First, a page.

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Re: Convert undef to empty string in a hash

by eyepopslikeamosquito (Bishop)
on Jan 16, 2015 at 07:23 UTC ( #1113443=note: print w/replies, xml ) Need Help??


in reply to Convert undef to empty string in a hash

$foo{$_} = $foo{$_} // '' for keys %foo;
Both of GrandFather's solutions are "better" than yours because your solution violates DRY. That is, this class of coding error:
$Foo{$_} = $foo{$_} // '' for keys %foo; # oops I meant $foo not $F +oo
simply cannot occur with good ol' Gramps' solutions.

Of GrandFather's two solutions, from the perspective of DRY, this one is better:

$_ //= '' for values %foo;
because the name foo is mentioned only once.

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Re^2: Convert undef to empty string in a hash
by Anonymous Monk on Jan 16, 2015 at 07:46 UTC

    our solution violates DRY...from the perspective of DRY, this one is better:

    Yeah, that isn't what DRY is about

      Yeah, that isn't what DRY is about
      Well, that is a matter of interpretation and you did not provide any citations to support your interpretation.

      From Don't Repeat Yourself (O'Reilly)

      Every line of code that goes into an application must be maintained, and is a potential source of future bugs. Duplication needlessly bloats the codebase, resulting in more opportunities for bugs
      I contend that:
      a_very_long_name = a_very_long_name + 42;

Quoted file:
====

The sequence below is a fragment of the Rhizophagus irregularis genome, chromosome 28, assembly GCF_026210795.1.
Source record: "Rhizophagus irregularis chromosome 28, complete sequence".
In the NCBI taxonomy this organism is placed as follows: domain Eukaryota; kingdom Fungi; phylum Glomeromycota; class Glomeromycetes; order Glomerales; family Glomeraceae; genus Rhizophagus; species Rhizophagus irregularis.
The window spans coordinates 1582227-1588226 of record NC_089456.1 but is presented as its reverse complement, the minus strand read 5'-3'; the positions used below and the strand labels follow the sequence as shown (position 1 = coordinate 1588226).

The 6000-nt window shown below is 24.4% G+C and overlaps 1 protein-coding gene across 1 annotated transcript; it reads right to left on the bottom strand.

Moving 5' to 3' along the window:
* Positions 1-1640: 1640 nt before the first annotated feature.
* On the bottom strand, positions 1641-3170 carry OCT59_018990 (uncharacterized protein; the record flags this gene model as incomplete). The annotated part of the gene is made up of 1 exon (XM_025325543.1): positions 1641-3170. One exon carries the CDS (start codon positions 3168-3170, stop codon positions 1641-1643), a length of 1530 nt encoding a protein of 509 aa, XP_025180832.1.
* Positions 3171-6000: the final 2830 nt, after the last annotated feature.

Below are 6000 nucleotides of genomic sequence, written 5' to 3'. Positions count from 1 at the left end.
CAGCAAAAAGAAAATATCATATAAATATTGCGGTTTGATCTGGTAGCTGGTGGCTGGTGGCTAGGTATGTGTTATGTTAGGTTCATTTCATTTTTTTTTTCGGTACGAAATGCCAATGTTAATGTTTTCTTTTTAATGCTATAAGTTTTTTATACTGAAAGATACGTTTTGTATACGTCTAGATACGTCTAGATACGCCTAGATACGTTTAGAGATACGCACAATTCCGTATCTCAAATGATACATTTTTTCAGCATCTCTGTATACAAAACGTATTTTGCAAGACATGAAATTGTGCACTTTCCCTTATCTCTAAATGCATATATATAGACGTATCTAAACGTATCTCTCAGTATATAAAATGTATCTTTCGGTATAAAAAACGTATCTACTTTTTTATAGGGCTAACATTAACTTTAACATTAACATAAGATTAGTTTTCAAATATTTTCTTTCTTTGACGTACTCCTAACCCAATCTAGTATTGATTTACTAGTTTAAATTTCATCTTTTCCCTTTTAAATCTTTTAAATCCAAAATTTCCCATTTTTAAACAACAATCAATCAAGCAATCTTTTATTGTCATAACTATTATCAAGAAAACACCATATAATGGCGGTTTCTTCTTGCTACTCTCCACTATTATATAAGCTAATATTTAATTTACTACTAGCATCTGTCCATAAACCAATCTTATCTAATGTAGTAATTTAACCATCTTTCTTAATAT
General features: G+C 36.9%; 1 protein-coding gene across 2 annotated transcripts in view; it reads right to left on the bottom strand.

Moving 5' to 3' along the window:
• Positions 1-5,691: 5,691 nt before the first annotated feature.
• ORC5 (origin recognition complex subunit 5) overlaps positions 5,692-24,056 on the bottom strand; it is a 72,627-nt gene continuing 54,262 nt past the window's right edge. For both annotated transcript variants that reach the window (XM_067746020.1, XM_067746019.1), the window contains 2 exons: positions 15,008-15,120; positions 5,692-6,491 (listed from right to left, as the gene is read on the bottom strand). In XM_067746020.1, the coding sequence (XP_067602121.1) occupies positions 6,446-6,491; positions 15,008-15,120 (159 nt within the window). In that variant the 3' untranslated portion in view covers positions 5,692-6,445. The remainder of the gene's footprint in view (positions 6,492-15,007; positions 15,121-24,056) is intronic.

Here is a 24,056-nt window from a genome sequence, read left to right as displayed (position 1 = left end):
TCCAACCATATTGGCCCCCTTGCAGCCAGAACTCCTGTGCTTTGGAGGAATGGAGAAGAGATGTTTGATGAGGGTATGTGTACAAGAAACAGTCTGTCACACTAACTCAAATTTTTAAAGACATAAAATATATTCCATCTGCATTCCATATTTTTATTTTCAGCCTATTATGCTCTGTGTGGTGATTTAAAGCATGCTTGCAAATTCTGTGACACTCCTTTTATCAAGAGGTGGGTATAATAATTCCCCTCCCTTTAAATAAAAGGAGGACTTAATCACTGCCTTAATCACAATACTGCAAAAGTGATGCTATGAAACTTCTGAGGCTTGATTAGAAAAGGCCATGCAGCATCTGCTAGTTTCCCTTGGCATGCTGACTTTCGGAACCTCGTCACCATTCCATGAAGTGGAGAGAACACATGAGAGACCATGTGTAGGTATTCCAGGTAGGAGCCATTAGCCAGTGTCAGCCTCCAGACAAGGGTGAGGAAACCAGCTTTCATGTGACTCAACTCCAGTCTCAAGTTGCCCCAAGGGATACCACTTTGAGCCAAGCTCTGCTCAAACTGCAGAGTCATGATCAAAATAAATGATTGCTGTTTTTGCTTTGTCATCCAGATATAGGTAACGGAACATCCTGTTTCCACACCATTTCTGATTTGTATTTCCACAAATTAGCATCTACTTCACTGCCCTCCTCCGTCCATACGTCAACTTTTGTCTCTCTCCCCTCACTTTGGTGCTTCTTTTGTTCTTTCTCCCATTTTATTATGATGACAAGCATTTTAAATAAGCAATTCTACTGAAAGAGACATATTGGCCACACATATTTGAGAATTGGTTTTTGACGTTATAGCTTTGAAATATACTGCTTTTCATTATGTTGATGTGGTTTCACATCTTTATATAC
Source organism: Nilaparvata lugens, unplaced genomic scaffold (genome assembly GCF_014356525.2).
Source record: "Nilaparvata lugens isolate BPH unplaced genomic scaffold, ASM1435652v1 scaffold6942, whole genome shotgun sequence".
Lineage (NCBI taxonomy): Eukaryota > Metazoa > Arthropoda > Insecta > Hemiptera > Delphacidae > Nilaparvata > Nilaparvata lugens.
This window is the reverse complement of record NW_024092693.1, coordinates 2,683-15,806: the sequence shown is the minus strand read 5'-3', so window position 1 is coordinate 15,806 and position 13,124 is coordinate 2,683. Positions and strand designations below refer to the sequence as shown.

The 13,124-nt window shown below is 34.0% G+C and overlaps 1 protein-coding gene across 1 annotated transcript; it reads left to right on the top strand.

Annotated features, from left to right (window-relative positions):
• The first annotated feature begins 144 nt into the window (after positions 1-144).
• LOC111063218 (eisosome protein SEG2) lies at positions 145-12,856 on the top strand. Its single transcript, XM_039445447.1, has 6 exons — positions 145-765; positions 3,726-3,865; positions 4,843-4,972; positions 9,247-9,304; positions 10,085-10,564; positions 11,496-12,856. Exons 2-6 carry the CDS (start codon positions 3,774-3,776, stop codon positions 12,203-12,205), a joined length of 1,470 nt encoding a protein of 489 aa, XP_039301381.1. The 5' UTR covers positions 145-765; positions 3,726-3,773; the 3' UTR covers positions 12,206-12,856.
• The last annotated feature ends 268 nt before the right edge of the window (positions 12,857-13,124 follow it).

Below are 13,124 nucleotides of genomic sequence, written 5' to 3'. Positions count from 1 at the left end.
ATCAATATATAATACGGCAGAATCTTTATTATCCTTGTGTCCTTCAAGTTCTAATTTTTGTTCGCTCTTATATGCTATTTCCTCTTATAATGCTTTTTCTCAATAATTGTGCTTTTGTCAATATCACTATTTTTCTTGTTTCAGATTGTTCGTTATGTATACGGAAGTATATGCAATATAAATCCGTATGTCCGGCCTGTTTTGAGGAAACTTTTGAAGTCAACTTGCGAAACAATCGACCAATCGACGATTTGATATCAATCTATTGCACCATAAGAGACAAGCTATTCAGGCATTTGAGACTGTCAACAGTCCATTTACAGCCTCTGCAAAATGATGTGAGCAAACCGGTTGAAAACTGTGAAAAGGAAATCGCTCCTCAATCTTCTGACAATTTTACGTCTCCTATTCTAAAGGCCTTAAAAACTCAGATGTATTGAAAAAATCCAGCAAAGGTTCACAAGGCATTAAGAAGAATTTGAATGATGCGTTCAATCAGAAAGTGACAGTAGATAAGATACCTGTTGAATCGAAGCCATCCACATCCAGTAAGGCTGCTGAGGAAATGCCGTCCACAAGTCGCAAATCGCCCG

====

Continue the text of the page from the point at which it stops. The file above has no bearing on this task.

is better written as:
      a_very_long_name += 42;
      because (the completely unnecessary) duplication of a_very_long_name is eliminated thus eliminating a "potential source of future bugs" and reducing "opportunities for bugs".

      Of course, DRY is much broader than that. Yet that doesn't mean my interpretation of it here is wrong. Indeed, the wikipedia DRY page gives a very broad interpretation:

      a principle of software development, aimed at reducing repetition of information of all kinds

        "...is better written as..."

        Yes and no. I'm a bit unsure about this. Please see Assignment and increment operators (like += and ++ in C)" for a pascalish or adaistic point of view about this - as you like:

        "Ada provides these computations, of course, but not as special operators. Their exclusion is a judgement call. In some cases, they can make individual statements simpler to read. Overall, most code is clearer and more reliable without them. It's easy to misread "x += expression" as "x := expression" instead of "x = x + expression", especially if this line is buried in a sequence of assignments with varying assignment operators. Further, typos are less likely to result in valid (but erroneous) code. Note that "+" and "=" are on the same key on most keyboards, and "-" is next to it. "+=" and "-=" are easy fumbles for "=", or for each other."

        Best regards, Karl

        «The Crux of the Biscuit is the Apostrophe»

        I'm a little bit saddened by the firm dismissal of (another) anonymonk. Quoted wikipedia interpretation is so broad it's borderline meaningless. But when a more specific definition is put forth, it is rejected.

        The book you refer to ("97 Things Every Programmer Should Know") draws on many programmers' meditations. Quoted from the preface:

        The contributions do not dovetail like modular parts, and there is no intent that they should—if anything, the opposite is true. The value of each contribution comes from its distinctiveness. The value of the collection lies in how the contributions complement, confirm, and even contradict one another.
        Eyepops, your appeal to authority is bogus. There is no one best way here.

        Long variable names themselves may induce cognitive load. The second suggested construct that uses values, might also increase cognitive load—for a perl novice—as it involves the concept of aliasing.

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